Rep. Brian King attempted to address one of the issues that the GRAMA Working Group failed to in the wake of the HB477 debacle of 2011.
The Salt Lake City Democrat’s HB122 would have required a government body or agency to waive fees for records, once it has been proven that releasing the record would benefit the public more than an individual. Currently, the Government Records Access and Management Act states that entities “may” grant fee waivers when requests are made that are deemed to be in the public’s interest.
Instead, the measure has been thrown into interim study, where King and opponents of the bill are supposed to work out their differences, with the hope of bringing it back in the 2014 General Session.
When then-Rep. John Dougall, R-American Fork, unveiled HB477 in the waning days of the 2011 Legislature, one of its provisions called for including administrative and overhead costs in the “reasonable costs” of producing a document. Which meant that an entity could not only charge for the actual cost of copying the document (which, ideally, should never be more than 2 cents a copy) and the salary of the lowest-paid person who can handle the request, but the employee’s benefits, the utilities for the office building and whatever else they wanted to tack on.
Fortunately, HB477, and its onerous fee schedule, were repealed amid the great public outcry from both ends of the political spectrum, and a task force was formed to address the so-called problems with GRAMA.
King, who sat on the task force, said the fee issue was one that the group didn’t address, and he decided to tackle it as a legislator.
His bill left entities the discretion of determining if a GRAMA request met the public-interest test — was the person seeking the records for the greater public good or for a purely personal reason? But, once a request was deemed to be in the public interest, the fees had to be waived, no ifs, ands or buts.
Not surprisingly, the Utah League of Cities and Towns objected. Lynn Pace, a member of the league’s board of directors, painted a dire picture of city recorders and county clerks getting swamped with voluminous records requests that had to be granted at no cost to the requester.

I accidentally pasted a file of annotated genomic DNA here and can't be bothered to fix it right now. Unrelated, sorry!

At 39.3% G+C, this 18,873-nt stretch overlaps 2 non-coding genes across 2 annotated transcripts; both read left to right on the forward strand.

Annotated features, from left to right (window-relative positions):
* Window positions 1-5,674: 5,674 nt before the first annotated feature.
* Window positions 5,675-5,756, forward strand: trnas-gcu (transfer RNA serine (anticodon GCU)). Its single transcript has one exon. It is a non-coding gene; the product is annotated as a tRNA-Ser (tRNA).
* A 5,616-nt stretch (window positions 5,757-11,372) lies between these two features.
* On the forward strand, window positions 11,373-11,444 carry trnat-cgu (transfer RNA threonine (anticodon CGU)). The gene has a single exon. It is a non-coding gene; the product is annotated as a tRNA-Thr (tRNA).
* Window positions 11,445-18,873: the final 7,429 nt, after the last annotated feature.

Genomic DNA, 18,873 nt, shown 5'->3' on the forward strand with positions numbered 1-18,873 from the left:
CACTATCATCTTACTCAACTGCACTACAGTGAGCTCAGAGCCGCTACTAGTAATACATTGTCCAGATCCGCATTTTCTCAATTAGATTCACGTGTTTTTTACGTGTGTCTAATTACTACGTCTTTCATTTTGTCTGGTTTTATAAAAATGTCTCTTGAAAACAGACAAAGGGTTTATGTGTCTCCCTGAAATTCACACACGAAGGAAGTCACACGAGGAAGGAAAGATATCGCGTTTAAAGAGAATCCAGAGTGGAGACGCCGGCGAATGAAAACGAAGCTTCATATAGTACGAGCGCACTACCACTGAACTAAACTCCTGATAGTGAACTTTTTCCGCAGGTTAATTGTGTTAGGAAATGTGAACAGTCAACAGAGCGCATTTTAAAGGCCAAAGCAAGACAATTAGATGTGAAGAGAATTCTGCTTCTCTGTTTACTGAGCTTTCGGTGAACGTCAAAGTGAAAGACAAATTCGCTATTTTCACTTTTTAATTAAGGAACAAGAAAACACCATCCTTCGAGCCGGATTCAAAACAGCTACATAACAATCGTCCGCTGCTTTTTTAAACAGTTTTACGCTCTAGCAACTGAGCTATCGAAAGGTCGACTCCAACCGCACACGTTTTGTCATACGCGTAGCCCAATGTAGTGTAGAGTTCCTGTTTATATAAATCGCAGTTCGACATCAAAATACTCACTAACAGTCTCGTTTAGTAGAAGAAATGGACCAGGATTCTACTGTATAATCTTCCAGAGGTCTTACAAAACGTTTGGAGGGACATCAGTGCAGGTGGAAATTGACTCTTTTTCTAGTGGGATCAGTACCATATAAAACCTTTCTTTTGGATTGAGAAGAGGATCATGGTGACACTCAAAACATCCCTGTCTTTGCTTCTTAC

“If you broadcast in advance that whatever you are asking for is free,” Pace warned members of the House Political Subdivisions Committee, “the requests will get larger.” He even pointed to the Alta case, where a records request ran into thousands of pages and tens of thousands of dollars in fees.
But open-government advocates are quick to note that the Alta case was an extreme outlier, which is not a sound basis for making policy decisions.
But the current policy opens the door to potential abuse, with the fees used as more than recouping the basic copying costs.
“Fees can be charged in such a way that , even though, a document or record being requested is public, the fees that are charged could restrict access,” Betsy Ross, former State Records Committee chairwoman, said in a recent interview.
And the Utah State Records Committee has agreed, arguing in one case that a Department of Corrections policy limiting inmates to 100 fee pages of documents a year was denying access to records for inmates who couldn’t afford to pay for additional pages. While the committee said the department could charge for copies, it couldn’t use fees to block an inmate from just looking at the records.
When Utah Democrats sought records on how the Republican-dominated Legislature conducted the recent redistricting process, it was denied the records because lawmakers chose to bill them — and others who asked for the records — $15,000. The records were eventually posted online after several media outlets requested access to the papers, convincing the legislative leaders that there was a “legitimate” public interest in the information.
Open-government advocates should use the interim meetings as a time to show legislators that waiving fees for public-interest requests is worth more in credibility and transparency than the money entities may get from a requester.